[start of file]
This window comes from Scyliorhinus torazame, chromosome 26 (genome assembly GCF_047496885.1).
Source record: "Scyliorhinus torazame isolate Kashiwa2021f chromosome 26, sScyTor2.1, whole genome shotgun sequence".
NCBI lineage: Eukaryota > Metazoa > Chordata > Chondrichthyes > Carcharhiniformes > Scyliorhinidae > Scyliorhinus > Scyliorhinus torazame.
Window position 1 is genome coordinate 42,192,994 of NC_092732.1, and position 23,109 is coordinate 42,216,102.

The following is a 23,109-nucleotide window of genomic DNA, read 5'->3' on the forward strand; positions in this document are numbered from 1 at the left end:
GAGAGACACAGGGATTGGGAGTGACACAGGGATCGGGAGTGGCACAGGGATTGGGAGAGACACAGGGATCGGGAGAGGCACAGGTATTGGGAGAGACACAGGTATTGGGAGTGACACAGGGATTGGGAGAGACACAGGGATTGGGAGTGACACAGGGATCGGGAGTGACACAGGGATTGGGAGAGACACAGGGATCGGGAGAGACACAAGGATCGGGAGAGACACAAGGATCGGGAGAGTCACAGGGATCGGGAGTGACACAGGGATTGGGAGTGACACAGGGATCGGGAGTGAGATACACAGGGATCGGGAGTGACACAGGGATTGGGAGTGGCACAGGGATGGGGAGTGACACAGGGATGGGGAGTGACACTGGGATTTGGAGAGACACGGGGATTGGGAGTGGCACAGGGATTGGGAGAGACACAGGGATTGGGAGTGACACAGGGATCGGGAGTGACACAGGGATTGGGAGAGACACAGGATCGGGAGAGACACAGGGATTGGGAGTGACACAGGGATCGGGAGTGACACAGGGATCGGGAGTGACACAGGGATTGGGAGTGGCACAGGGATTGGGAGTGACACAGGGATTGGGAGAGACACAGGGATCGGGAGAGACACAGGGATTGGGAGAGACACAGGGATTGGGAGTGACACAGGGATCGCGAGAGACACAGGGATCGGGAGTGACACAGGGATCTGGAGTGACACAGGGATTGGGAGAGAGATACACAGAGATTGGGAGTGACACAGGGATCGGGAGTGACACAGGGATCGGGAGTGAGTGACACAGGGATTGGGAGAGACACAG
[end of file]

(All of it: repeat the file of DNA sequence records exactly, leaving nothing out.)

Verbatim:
This window comes from Scyliorhinus torazame, chromosome 26 (genome assembly GCF_047496885.1).
Source record: "Scyliorhinus torazame isolate Kashiwa2021f chromosome 26, sScyTor2.1, whole genome shotgun sequence".
NCBI lineage: Eukaryota > Metazoa > Chordata > Chondrichthyes > Carcharhiniformes > Scyliorhinidae > Scyliorhinus > Scyliorhinus torazame.
Window position 1 is genome coordinate 42,192,994 of NC_092732.1, and position 23,109 is coordinate 42,216,102.

The following is a 23,109-nucleotide window of genomic DNA, read 5'->3' on the forward strand; positions in this document are numbered from 1 at the left end:
GAGAGACACAGGGATTGGGAGTGACACAGGGATCGGGAGTGGCACAGGGATTGGGAGAGACACAGGGATCGGGAGAGGCACAGGTATTGGGAGAGACACAGGTATTGGGAGTGACACAGGGATTGGGAGAGACACAGGGATTGGGAGTGACACAGGGATCGGGAGTGACACAGGGATTGGGAGAGACACAGGGATCGGGAGAGACACAAGGATCGGGAGAGACACAAGGATCGGGAGAGTCACAGGGATCGGGAGTGACACAGGGATTGGGAGTGACACAGGGATCGGGAGTGAGATACACAGGGATCGGGAGTGACACAGGGATTGGGAGTGGCACAGGGATGGGGAGTGACACAGGGATGGGGAGTGACACTGGGATTTGGAGAGACACGGGGATTGGGAGTGGCACAGGGATTGGGAGAGACACAGGGATTGGGAGTGACACAGGGATCGGGAGTGACACAGGGATTGGGAGAGACACAGGATCGGGAGAGACACAGGGATTGGGAGTGACACAGGGATCGGGAGTGACACAGGGATCGGGAGTGACACAGGGATTGGGAGTGGCACAGGGATTGGGAGTGACACAGGGATTGGGAGAGACACAGGGATCGGGAGAGACACAGGGATTGGGAGAGACACAGGGATTGGGAGTGACACAGGGATCGCGAGAGACACAGGGATCGGGAGTGACACAGGGATCTGGAGTGACACAGGGATTGGGAGAGAGATACACAGAGATTGGGAGTGACACAGGGATCGGGAGTGACACAGGGATCGGGAGTGAGTGACACAGGGATTGGGAGAGACACAG